We live under a ridge in a narrow vale along an edge of which we snowshoe. This is a mountainous u-shaped valley with deadend road but once extending up the low mountainside to meet another road in these hills. The old settlers actually drove wagons of between the slopes. Don’t know how they did it. Anyway, it’s all wooded now and you can see the old ruts they made. Saplings grow in them. Sometimes, if I’ve “got turned around and woods” (as they say) and I come on one of these mostly hidden tracks, I have the feeling of gratitude, and can follow along until I come to an ATV trail or road.

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My Hero, Lost On A Mountain In Maine

Posting here in honor of his recent passing over the dark river.

Shipps view

One of my heroes was lost on a mountain in Maine. Not just any mountain, but The Greatest Mountain—Katahdin, it was named of the Abenaki. Highest mountain in the state and sharing with downeast coastal Quoddy Head first light each day in the continental U.S.. The mountain has a distinctive profile, standing lone and long. Its two often cloud swathed peaks are connected by a narrow path of eroding stone called the Knife Edge, some places 2-3 ft. wide, some places dropping off almost sheer to the valley below.

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shoeing

snowshoe post2

before dawn above the house

18° outside this a.m., 57° in the bedroom. Fahrenheit. Prediction is for 10° below 0n Sunday morning. Our last post was a prayer for snow. New England neighbors well south of us got more than enough at that time, but here, where there is plentiful use for it, snow on the ground was patchy, old and stiff. No good for skiing or shoeing. It’s been like that all winter. Yesterday we got a very pretty fall of 4 in. which helped some. Usually by this time we’ve posted some snowshoeing entries. We went through level woods past the snowy stream and our neighbors’ on shoes, exhilarated, impressed of the great beauty all around us. And the sun shining through trees from above the slope opposite. This picture was taken this morning at temperature check.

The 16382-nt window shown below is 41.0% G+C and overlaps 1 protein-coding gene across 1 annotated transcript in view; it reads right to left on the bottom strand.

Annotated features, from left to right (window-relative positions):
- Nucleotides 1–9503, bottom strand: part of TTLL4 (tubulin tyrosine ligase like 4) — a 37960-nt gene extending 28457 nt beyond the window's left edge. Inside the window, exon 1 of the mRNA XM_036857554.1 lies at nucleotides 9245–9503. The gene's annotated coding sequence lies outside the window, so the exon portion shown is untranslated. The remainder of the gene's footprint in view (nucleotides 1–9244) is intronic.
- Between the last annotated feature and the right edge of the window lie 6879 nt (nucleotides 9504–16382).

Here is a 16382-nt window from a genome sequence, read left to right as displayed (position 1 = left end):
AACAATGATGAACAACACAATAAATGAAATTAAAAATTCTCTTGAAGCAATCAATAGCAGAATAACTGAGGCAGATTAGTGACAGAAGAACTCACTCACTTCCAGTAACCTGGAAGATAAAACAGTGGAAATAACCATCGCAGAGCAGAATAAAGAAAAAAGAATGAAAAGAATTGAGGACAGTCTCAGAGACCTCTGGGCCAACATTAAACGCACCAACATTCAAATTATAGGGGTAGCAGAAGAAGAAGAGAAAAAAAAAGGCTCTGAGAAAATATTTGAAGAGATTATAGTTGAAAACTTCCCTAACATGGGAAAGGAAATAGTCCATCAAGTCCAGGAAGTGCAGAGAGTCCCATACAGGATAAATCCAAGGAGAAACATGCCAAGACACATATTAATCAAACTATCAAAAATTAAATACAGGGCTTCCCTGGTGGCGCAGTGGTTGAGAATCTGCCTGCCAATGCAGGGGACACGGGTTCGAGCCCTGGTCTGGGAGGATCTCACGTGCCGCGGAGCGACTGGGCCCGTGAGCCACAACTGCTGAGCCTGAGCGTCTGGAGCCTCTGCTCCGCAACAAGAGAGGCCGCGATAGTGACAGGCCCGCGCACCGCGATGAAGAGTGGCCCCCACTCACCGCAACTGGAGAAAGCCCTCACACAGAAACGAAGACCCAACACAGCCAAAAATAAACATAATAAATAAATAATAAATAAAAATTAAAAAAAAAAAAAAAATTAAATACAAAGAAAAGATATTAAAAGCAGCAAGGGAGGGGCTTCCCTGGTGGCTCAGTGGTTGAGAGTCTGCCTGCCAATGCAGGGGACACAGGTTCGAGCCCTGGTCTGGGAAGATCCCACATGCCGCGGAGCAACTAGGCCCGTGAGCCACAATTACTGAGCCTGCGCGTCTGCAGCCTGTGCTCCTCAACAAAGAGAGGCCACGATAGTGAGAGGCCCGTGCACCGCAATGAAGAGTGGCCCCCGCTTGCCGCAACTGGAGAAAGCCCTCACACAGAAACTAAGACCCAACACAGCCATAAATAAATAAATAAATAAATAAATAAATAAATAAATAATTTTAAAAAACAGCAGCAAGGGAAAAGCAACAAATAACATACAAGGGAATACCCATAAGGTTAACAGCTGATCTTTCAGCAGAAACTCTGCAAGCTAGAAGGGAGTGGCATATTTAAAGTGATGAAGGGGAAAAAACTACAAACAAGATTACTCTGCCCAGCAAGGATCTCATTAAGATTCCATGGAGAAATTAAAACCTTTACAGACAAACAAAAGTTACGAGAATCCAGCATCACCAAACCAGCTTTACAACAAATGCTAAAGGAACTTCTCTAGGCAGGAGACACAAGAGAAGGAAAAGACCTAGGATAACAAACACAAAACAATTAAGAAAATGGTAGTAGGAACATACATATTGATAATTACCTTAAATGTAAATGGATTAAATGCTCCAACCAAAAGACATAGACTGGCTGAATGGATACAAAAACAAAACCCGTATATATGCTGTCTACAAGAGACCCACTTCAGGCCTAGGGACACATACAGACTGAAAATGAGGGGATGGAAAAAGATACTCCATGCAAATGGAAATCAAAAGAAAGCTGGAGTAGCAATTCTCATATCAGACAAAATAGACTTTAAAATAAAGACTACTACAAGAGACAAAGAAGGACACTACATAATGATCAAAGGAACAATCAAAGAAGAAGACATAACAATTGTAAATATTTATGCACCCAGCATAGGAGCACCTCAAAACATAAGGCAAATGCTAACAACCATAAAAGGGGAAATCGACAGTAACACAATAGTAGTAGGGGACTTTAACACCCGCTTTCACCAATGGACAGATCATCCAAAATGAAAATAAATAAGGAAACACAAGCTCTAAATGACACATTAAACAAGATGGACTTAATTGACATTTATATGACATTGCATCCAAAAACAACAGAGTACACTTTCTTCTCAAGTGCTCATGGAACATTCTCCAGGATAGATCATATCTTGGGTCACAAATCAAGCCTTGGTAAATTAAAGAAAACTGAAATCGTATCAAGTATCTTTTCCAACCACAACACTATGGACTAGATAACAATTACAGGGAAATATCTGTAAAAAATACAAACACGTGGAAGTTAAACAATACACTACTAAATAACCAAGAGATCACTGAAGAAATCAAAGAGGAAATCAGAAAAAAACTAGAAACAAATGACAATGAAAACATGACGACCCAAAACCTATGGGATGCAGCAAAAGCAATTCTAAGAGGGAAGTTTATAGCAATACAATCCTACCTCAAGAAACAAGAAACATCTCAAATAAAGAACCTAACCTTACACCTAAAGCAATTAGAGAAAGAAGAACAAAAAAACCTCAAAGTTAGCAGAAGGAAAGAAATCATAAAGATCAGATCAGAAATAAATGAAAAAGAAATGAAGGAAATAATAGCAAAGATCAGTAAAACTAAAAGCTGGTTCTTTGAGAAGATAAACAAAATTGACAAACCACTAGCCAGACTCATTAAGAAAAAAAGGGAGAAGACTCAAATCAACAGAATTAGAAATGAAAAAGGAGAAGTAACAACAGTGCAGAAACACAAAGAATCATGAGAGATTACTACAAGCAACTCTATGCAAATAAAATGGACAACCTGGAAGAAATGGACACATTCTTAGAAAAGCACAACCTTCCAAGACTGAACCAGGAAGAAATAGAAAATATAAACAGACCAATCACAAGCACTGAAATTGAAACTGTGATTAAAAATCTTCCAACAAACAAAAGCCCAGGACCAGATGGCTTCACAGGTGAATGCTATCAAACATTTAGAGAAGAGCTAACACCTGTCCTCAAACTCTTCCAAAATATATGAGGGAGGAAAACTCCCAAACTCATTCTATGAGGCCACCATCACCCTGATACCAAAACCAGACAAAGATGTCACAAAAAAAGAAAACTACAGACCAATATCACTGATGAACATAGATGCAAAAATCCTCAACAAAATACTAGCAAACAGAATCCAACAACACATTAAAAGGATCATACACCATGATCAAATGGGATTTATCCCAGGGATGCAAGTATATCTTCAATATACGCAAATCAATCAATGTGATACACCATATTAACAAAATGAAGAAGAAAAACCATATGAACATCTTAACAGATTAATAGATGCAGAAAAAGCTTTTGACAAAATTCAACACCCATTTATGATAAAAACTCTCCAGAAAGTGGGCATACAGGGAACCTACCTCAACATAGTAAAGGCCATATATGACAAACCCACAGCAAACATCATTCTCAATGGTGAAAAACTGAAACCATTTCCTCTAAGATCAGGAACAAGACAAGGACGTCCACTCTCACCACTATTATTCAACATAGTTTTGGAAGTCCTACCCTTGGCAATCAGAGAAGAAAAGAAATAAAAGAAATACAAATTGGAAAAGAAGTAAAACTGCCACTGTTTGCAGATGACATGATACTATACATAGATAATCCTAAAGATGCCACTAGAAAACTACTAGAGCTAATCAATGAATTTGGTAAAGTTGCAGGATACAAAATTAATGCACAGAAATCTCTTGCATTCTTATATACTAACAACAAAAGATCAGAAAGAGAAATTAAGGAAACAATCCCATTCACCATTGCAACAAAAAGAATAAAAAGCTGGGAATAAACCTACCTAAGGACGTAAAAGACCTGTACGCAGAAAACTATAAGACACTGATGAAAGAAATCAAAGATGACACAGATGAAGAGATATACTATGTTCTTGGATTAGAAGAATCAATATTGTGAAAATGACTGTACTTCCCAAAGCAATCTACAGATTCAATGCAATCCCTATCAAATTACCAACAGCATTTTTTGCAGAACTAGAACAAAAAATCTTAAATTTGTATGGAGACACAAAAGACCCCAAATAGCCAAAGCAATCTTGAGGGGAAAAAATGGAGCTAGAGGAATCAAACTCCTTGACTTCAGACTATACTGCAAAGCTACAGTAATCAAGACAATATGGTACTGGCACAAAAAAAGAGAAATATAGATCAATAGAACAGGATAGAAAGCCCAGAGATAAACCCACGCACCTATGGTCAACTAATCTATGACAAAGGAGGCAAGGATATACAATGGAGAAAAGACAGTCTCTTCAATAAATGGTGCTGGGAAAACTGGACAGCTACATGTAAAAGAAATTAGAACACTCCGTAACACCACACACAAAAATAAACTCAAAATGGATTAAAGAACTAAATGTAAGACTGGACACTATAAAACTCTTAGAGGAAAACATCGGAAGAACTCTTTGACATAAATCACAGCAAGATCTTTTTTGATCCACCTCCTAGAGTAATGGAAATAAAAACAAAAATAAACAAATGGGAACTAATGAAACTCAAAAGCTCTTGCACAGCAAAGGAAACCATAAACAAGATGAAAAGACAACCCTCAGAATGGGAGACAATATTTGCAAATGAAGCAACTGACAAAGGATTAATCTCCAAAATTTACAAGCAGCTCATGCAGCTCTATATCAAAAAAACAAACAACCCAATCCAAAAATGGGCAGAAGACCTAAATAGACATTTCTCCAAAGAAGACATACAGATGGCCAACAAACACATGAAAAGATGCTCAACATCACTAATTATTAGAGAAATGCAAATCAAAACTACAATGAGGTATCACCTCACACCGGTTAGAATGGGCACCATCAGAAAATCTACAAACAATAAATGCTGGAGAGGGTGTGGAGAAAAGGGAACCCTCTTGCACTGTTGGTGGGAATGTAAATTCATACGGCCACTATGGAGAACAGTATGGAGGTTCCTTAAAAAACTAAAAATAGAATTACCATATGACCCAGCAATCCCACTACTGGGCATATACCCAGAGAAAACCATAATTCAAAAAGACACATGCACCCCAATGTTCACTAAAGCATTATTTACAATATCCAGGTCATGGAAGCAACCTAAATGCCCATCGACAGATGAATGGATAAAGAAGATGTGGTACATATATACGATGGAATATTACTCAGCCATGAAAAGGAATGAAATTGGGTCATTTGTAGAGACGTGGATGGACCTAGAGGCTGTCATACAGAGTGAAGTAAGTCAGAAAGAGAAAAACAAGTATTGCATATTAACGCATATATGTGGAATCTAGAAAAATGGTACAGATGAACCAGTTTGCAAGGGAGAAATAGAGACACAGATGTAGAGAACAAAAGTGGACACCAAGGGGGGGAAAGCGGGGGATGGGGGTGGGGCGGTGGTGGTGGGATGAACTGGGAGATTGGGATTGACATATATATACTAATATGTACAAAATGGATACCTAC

In previous winters it went something like this:

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The Country of the Pointed Firs

pointed firs

Backside of Buck’s Ledge

 

 

A professor of American studies taught our undergraduate class on Maine writers at UMF. When I joined the course I was a bit disappointed to discover that contemporary novels were not to be considered. Since then I’ve been grateful it was otherwise, but I would not mind taking the course I had hoped for even now. Professor Jay Hoar taught that Sarah Orne Jewett’s The Country of the Pointed Firs was considered a realistic novel in 1896, but had since been viewed, by academic regionalists, as an example of fiction by a local colorist. Willa Cather, writing in the preface to my paperback edition, grouped this book with The Scarlet Letter, and Huckleberry Finn as lasting American novels. “I can think of no others that confront time and change so serenely.”